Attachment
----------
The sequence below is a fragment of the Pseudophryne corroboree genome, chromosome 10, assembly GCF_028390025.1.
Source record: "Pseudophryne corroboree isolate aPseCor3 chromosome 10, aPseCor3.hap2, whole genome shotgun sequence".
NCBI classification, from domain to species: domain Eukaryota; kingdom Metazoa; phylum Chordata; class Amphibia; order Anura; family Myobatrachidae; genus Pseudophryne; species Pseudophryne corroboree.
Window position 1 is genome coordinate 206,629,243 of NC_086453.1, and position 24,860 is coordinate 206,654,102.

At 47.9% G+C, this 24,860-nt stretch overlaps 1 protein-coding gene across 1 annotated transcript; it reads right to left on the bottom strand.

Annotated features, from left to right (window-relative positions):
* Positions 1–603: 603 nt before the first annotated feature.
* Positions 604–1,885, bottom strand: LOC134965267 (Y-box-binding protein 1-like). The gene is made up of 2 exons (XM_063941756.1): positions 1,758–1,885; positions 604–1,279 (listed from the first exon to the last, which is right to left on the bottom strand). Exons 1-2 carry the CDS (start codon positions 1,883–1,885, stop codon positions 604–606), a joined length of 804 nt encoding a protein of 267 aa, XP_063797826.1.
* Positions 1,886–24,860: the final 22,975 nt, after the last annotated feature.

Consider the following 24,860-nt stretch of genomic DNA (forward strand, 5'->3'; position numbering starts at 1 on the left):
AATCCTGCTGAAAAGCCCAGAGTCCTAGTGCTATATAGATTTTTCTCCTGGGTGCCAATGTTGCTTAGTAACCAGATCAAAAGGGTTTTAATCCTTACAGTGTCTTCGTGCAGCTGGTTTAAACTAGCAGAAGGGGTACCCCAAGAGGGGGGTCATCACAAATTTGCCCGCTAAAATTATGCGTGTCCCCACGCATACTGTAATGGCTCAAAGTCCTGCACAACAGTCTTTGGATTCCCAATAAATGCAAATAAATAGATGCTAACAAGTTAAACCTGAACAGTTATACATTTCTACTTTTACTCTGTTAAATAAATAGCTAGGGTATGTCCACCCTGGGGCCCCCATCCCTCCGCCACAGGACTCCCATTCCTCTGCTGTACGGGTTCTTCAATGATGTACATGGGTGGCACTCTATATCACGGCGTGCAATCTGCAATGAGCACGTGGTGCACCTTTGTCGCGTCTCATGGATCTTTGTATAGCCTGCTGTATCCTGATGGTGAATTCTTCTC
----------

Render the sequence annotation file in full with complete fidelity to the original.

The sequence below is a fragment of the Pseudophryne corroboree genome, chromosome 10, assembly GCF_028390025.1.
Source record: "Pseudophryne corroboree isolate aPseCor3 chromosome 10, aPseCor3.hap2, whole genome shotgun sequence".
NCBI classification, from domain to species: domain Eukaryota; kingdom Metazoa; phylum Chordata; class Amphibia; order Anura; family Myobatrachidae; genus Pseudophryne; species Pseudophryne corroboree.
Window position 1 is genome coordinate 206,629,243 of NC_086453.1, and position 24,860 is coordinate 206,654,102.

At 47.9% G+C, this 24,860-nt stretch overlaps 1 protein-coding gene across 1 annotated transcript; it reads right to left on the bottom strand.

Annotated features, from left to right (window-relative positions):
* Positions 1–603: 603 nt before the first annotated feature.
* Positions 604–1,885, bottom strand: LOC134965267 (Y-box-binding protein 1-like). The gene is made up of 2 exons (XM_063941756.1): positions 1,758–1,885; positions 604–1,279 (listed from the first exon to the last, which is right to left on the bottom strand). Exons 1-2 carry the CDS (start codon positions 1,883–1,885, stop codon positions 604–606), a joined length of 804 nt encoding a protein of 267 aa, XP_063797826.1.
* Positions 1,886–24,860: the final 22,975 nt, after the last annotated feature.

Consider the following 24,860-nt stretch of genomic DNA (forward strand, 5'->3'; position numbering starts at 1 on the left):
AATCCTGCTGAAAAGCCCAGAGTCCTAGTGCTATATAGATTTTTCTCCTGGGTGCCAATGTTGCTTAGTAACCAGATCAAAAGGGTTTTAATCCTTACAGTGTCTTCGTGCAGCTGGTTTAAACTAGCAGAAGGGGTACCCCAAGAGGGGGGTCATCACAAATTTGCCCGCTAAAATTATGCGTGTCCCCACGCATACTGTAATGGCTCAAAGTCCTGCACAACAGTCTTTGGATTCCCAATAAATGCAAATAAATAGATGCTAACAAGTTAAACCTGAACAGTTATACATTTCTACTTTTACTCTGTTAAATAAATAGCTAGGGTATGTCCACCCTGGGGCCCCCATCCCTCCGCCACAGGACTCCCATTCCTCTGCTGTACGGGTTCTTCAATGATGTACATGGGTGGCACTCTATATCACGGCGTGCAATCTGCAATGAGCACGTGGTGCACCTTTGTCGCGTCTCATGGATCTTTGTATAGCCTGCTGTATCCTGATGGTGAATTCTTCTC